Do you have any suggestions for our family (4 adults)trip this Christmas? We arrive the day after Christmas, drive to Rothenburg and stay overnight, drive the Romantic road to Munich, day trips to Marienplatz, Dauchau, etc. then to Salzburg. We welcome all recommendations.
I'd suggest stopping at a Christmas market. There's only one open then. Head south along the Rhine to Speyer, where the market runs into January (it reopens on the 27th after the Christmas holiday.) Proceed as planned from there.
I question the car decision. Winter driving conditions are unpredictable; 4 adults would likely travel more comfortably by train. It could cost less as well since you can use a Bayern Ticket - under 30 Euros per day per group of 5 on regional trains - once you're in Bavaria (which begins not far from Frankfurt, actually, in the town of Kahl) and even to Salzburg.
You didn't specify if you had any Hotels booked at this point? Are you looking for recommendations for lodgings, sightseeing or other points?
I have to agree with the previous post, in that driving at this time of year could be problematic. While I haven't travelled in the winter (so far), I've seen regular news reports out of Europe describing horrific crashes that have occurred in the winter months.
Travel by train requires more planning, but I find it much easier in the long run (no parking issues, traffic tickets, etc.). I've travelled that route, so have some idea on the train aspect.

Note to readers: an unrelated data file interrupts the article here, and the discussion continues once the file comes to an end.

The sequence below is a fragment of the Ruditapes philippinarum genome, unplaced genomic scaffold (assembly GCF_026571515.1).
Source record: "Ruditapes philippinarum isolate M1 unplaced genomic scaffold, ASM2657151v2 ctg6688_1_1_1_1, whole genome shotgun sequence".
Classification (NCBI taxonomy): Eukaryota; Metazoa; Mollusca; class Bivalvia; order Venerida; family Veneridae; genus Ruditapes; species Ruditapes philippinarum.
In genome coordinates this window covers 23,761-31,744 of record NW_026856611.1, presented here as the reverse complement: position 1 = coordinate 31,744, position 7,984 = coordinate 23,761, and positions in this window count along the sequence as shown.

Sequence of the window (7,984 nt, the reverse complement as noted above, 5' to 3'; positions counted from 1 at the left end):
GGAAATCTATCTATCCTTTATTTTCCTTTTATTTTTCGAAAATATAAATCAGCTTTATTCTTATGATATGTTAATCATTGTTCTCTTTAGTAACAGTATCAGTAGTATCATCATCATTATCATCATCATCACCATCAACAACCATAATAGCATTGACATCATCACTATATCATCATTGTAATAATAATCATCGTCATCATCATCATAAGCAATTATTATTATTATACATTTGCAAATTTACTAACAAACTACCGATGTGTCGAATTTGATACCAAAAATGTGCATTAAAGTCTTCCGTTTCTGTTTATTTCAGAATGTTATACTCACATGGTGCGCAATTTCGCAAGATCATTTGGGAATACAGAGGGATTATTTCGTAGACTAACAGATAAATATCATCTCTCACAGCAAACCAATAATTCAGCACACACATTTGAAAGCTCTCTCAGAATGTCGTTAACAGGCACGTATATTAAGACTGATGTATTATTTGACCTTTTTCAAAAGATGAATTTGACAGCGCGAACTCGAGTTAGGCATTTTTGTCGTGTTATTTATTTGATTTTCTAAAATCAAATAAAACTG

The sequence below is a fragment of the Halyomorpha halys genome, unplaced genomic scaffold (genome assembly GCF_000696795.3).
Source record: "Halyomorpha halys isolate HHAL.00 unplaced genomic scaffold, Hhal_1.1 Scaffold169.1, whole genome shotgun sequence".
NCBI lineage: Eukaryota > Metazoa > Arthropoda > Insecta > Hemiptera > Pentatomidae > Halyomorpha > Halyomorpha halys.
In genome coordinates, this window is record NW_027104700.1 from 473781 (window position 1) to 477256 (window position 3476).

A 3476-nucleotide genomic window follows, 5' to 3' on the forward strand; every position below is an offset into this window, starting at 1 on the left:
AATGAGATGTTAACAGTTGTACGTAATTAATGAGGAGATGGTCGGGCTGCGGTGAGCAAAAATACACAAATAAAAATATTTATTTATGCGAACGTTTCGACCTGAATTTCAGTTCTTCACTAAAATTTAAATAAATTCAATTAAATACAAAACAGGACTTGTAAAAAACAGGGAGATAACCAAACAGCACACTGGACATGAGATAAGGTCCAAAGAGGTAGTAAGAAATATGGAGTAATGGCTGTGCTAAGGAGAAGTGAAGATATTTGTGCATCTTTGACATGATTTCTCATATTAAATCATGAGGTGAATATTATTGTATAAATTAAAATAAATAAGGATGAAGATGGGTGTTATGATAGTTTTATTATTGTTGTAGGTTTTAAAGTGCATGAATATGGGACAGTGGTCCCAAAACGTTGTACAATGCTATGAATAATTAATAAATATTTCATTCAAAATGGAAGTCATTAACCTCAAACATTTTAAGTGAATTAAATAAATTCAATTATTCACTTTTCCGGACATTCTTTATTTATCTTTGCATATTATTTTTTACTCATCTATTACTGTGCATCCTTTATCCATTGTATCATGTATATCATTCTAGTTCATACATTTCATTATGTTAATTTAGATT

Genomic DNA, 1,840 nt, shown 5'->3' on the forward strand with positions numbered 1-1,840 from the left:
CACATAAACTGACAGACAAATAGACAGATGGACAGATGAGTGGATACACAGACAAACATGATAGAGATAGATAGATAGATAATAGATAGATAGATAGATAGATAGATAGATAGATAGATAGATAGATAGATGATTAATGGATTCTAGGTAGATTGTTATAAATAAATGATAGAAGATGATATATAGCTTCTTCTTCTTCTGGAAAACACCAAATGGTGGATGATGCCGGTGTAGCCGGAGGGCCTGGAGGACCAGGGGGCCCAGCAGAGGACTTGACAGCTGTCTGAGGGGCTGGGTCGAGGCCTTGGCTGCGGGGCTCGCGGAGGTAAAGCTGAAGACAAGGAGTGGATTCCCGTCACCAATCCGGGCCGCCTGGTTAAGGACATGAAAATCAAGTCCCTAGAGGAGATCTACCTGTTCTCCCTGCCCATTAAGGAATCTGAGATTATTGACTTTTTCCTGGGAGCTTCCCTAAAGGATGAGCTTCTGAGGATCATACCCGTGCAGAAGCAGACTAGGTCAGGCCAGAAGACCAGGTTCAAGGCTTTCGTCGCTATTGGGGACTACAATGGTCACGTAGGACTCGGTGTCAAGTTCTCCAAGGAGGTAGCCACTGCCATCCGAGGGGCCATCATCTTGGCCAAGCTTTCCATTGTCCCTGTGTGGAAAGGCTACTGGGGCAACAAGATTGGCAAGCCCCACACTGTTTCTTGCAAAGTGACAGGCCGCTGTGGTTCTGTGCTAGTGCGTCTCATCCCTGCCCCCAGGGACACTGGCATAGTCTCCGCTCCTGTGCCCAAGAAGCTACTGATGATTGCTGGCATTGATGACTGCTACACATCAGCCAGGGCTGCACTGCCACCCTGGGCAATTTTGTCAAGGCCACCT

Just so you're aware, the Romantic Road runs parallel to Munich a significant distance to the west. And to be honest...having driven all over Germany, there's nothing particularly different about this road over any other routes that lead south to the Alps.
I would also recommend slowing down the initial phase of your trip a little, especially because you are driving. Winter jet-lag takes a little longer to recover (Send me a PM if you really want to know the biological reason). You may want to consider spending an extra night in Rothenburg, or at least get a late start the next day.
Thank you for your suggestions, particularly regarding our plans to drive by car. We haven't rented the car yet, so what are the pro/con's of train travel? A rental car will cost us about $400/wk.
I already have hotel reservations, Rotherburg-1 nt, Munich-3 nts, Salzburg-2 nts, Frankfurt-1 nt.
Our family of 4 did this and more in 3 weeks a couple of years ago, and enjoyed the freedom of a car. We spent our first nights on the Rhine, though, then went to Rothenburg, Reutte, Munich, Salzburg, Vienna, back through Germany to see Heidelburg and Augsburg and for 4 relaxing days in Lindau on the Bodensee (Lake Constance). We stopped at markets,out of the way cathedrals and palaces, the Lake District between Salzburg and Vienna. It's a great trip as set out by Rick. Honestly I think you see more by car. We stayed at all Rick hotels, parking the cars in the cities and taking public transport there. (Lindau he doesn't mention, it is just a little island which is more pleasant in the summer than winter.) I would not worry about the weather driving; if you can take your time and enjoy whatever the day may bring, it will be easier on the family dynamic. I'd be sure to layer as if you are going skiing, in Bavaria particularly.
Melissa & Harry, thanks for confirming that a rental car is Ok versus the train. My family likes to travel quickly and take impulsive side trips, so a car is better for us. Also, I've booked all of our hotel rooms on Priceline (2 rooms @ 4* hotels, $40-65/nt), and some are not located in the city centers.